After her marriage to Dr Bagnani in Toronto in 1929, Stewart Bagnani worked beside her husband in the excavations at Tebtunis entrusted to the Royal Italian Archaeological Expedition in Egypt of which Dr Bagnani was director. On site, she drew and painted watercolours (now at Trent University) of early Coptic church frescoes, and recorded observations of excavation workers and of local customs to accompany Dr Bagnani’s photographs. When Gilbert and Stewart Bagnani moved to Canada in 1937, they worked at enlarging the farmhouse on their estate Vogrie to accommodate collections of books and works of art. In the 1950s, a mural was commissioned for a room in the house from Canadian artist William Ronald (1926–1998) of the Painters Eleven. In 1951, while her husband was teaching at the University of Toronto, Mrs Bagnani became head of Extension at the Art Gallery of Toronto, a position she held until 1963. When Dr Bagnani accepted a post at Trent University in Peterborough, Ont. in 1965, Mrs Bagnani gave lectures there on fine art, worked on promoting the Mackenzie Gallery at the university and volunteered at Kingston (Ont.) Penitentiary. A pamphlet and transcripts of two lectures by Stewart Bagnani are in the library collection of the AGO.
After her husband died in 1985, Stewart Bagnani lived in Toronto until her death in 1996 at the age of 93. She was buried with her husband Gilbert in Cobourg (Ont.).
Iain Baxter, Canadian conceptual artist, was born in 1936 in Middlesbrough, England, and moved to Calgary, Alberta with his family one year later. While studying biology at the University of Idaho, Baxter met Elaine Hieber, whom he married in 1959. Following studies in the U.S. and Japan, the Baxters moved to Vancouver in 1964, when Iain accepted a teaching position at the University of British Columbia. In subsequent years, he also taught at Simon Fraser University and the Emily Carr College of Art. Early collaborative art ventures culminated in the development of the N.E. Thing Company in 1967. The company functioned as an “aesthetic umbrella,” allowing Iain and his wife to work collaboratively and anonymously to produce a wide range of art forms and projects. The N.E. Thing Co. was formally incorporated in 1969, with Iain Baxter as President and Elaine as Vice President; the two later became co-presidents. Elaine Baxter adopted Ingrid as her preferred name in 1971. Among the company’s projects was the Eye Scream Restaurant, in operation from 1977 to 1978. Following the Baxters’ divorce, the company dissolved in 1978. Iain Baxter returned to Calgary in 1981, where he taught at the Alberta College of Art. For a brief period (1983-84), he was employed as Creative Consultant to the Labatt Brewing Company. Since 1988, Baxter has lived in Windsor, Ontario, where he teaches at the University of Windsor. He married Louise Martin in 1984. Baxter’s work is particularly informed by the ideas of Marshall McLuhan and communications theory. He also cites the art of Giorgio Morandi, Zen Buddhism, and his early studies in biology and ecology as conceptual influences. Baxter has explored a broad range of media and genres, including vacuum-formed plastic, inflated vinyl, telex, polaroid prints, environmental art and multimedia installation. His work is included in the collections of numerous major Canadian and international galleries.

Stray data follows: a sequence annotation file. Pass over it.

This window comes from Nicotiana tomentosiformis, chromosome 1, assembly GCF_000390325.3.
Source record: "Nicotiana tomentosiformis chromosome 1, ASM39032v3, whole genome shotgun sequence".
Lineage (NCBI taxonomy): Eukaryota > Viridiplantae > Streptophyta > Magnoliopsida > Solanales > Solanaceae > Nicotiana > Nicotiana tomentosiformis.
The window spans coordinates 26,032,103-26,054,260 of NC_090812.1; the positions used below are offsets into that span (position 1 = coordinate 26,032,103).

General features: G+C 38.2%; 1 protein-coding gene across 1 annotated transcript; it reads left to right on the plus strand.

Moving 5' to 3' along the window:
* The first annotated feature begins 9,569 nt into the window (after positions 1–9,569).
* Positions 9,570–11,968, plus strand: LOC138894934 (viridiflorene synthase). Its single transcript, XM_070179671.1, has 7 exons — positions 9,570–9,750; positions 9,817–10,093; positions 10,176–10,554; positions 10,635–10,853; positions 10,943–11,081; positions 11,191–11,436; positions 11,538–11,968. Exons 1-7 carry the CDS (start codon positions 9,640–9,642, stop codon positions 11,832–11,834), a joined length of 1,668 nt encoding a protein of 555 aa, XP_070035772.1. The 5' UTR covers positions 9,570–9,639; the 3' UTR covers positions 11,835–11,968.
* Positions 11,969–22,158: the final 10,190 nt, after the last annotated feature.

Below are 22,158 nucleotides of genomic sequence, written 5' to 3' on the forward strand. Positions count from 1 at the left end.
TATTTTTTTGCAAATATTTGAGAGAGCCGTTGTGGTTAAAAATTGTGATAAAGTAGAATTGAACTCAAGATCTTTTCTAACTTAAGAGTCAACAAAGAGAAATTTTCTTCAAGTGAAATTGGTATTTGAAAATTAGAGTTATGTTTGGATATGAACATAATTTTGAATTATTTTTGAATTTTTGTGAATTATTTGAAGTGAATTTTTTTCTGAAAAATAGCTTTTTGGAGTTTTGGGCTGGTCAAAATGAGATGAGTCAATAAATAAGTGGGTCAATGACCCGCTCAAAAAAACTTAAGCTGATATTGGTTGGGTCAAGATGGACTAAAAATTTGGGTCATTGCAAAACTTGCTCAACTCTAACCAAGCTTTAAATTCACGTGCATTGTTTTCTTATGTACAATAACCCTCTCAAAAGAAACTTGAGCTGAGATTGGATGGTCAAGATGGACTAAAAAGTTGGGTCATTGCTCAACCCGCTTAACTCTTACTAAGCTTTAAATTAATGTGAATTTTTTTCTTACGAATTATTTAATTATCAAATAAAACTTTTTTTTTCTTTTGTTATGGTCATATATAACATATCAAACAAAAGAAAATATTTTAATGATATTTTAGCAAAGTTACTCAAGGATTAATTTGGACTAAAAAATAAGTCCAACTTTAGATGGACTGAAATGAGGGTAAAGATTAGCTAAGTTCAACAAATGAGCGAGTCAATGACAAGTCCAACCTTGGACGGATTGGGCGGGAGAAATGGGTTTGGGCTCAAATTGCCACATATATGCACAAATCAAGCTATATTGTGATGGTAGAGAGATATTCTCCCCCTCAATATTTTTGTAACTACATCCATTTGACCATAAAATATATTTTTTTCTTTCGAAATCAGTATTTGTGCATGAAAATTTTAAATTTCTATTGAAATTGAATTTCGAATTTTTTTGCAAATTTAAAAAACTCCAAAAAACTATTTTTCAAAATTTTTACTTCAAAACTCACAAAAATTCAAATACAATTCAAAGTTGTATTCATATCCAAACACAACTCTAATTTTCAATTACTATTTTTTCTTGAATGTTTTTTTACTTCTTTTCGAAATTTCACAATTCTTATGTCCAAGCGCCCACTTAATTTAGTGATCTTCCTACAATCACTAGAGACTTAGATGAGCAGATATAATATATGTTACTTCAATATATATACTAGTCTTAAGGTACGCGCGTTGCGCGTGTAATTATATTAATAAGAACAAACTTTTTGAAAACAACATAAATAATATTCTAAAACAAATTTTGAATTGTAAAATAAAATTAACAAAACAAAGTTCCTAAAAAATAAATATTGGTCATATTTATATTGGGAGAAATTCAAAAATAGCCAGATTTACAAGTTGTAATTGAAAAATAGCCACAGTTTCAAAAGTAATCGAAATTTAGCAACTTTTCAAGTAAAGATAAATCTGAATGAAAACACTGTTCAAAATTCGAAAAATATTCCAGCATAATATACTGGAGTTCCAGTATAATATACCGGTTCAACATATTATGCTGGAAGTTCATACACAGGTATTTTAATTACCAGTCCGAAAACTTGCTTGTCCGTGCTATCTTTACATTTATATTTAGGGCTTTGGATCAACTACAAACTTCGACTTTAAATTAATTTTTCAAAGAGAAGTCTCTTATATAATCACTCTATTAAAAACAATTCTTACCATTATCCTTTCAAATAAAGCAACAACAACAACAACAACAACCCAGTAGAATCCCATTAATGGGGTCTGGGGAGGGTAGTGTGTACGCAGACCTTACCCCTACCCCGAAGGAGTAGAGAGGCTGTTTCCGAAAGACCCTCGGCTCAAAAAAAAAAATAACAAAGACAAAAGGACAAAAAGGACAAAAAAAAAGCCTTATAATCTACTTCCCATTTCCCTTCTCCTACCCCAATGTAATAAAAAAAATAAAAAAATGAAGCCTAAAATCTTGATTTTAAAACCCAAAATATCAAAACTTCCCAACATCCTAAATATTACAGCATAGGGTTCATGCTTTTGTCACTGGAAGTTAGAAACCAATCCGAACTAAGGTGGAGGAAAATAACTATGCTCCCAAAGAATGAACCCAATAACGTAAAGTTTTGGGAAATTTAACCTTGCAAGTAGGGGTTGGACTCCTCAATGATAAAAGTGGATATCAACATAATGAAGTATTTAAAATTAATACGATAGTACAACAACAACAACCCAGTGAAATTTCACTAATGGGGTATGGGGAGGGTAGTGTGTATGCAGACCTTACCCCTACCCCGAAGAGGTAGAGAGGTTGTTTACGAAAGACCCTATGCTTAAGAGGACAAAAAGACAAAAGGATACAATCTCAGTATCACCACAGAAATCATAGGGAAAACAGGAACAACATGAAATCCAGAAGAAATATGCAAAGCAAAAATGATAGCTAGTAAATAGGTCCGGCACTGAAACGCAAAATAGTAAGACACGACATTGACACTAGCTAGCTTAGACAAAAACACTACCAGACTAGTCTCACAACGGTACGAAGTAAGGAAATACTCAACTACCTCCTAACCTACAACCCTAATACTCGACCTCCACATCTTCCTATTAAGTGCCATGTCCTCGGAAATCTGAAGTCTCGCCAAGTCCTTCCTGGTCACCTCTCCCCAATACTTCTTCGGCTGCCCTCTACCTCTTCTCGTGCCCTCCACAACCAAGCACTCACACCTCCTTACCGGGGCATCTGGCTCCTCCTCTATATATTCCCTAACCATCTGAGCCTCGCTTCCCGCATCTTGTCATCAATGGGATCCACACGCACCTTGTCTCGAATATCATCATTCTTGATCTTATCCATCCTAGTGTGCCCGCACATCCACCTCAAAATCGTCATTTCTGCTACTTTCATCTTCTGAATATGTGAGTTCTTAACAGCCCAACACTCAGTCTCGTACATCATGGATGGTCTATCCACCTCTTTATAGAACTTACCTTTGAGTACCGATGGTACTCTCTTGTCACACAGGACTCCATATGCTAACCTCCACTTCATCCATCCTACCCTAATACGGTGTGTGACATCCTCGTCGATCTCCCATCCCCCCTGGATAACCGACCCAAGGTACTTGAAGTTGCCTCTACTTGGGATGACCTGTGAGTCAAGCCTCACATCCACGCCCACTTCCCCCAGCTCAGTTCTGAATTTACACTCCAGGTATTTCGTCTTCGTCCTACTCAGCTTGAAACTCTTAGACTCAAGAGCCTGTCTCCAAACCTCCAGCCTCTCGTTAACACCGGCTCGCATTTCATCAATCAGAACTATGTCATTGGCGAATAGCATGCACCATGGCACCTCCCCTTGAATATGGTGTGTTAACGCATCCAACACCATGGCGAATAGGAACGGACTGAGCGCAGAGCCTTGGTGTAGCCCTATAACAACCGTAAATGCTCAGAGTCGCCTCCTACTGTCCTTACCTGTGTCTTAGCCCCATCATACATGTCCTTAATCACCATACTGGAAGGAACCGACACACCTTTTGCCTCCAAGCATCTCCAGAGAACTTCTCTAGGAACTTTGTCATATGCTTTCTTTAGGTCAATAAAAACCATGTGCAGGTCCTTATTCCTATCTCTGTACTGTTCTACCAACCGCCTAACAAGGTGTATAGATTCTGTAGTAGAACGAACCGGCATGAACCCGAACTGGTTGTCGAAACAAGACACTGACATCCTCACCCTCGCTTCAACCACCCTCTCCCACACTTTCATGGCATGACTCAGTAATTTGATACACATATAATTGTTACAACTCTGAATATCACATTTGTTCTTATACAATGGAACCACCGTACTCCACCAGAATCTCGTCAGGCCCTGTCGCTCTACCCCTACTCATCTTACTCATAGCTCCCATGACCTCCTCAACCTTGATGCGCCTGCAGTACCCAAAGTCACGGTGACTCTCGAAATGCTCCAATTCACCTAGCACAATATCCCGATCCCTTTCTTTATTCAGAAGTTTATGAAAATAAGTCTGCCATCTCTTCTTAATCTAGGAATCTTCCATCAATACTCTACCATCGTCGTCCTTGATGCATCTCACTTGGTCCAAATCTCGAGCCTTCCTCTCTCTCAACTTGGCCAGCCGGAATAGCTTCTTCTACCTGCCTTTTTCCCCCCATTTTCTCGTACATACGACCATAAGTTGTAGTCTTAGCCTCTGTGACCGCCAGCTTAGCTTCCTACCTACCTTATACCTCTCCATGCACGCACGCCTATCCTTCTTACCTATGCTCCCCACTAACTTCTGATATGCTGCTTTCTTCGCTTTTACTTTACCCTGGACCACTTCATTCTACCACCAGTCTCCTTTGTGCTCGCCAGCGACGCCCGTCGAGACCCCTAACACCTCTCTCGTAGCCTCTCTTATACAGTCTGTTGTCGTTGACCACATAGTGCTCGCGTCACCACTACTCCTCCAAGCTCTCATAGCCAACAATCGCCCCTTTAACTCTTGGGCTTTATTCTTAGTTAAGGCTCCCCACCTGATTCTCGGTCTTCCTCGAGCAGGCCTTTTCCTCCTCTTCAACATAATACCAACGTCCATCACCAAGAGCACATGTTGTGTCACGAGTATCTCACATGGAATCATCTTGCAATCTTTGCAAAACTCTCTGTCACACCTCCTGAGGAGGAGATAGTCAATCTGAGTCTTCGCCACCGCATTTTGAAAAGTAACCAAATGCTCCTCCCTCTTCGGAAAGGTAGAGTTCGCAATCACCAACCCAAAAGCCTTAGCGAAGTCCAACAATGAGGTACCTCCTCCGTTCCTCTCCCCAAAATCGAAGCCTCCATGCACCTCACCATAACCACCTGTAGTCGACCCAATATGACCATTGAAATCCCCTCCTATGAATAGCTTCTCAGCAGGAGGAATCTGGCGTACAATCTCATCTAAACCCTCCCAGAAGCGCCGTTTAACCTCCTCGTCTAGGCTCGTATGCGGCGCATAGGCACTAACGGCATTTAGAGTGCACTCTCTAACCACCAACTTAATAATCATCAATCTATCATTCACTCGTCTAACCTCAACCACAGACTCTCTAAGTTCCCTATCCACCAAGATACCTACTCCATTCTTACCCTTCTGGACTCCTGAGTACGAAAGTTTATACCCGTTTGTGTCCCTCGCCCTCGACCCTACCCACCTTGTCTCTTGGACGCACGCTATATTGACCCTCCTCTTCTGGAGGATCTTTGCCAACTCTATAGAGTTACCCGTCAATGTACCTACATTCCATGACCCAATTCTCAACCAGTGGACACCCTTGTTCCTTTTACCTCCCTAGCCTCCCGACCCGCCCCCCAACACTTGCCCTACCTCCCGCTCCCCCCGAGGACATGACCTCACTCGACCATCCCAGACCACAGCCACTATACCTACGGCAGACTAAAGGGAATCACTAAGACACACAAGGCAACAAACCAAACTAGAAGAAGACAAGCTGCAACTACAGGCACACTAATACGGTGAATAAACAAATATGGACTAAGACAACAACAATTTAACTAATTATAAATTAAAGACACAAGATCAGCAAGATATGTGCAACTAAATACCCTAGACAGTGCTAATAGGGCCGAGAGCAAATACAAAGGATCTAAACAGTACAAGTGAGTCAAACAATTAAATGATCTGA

Paul Bennett was hired as the AIO’s first Field Director / Adviser in 1959, and remained in this capacity until 1964. He then became Director, serving until 1968.
Clara Bernhardt (1911-1993) was a poet, novelist, composer, and columnist, who lived in Cambridge, Ontario. At the age of eleven she was stricken with polio and confined to a wheelchair. Although she was unable to pursue more that a Grade 8 education, Bernhardt wrote poetry, articles, and stories. Her newspaper columns circulated in Canada and the United States for more than sixty years, and she was a columnist for the Preston Times Herald (now the Cambridge Times) for thirty years. She published three volumes of poetry, two novels, and a book of songs. In 1991 Clara Bernhardt was presented with the Order of Ontario.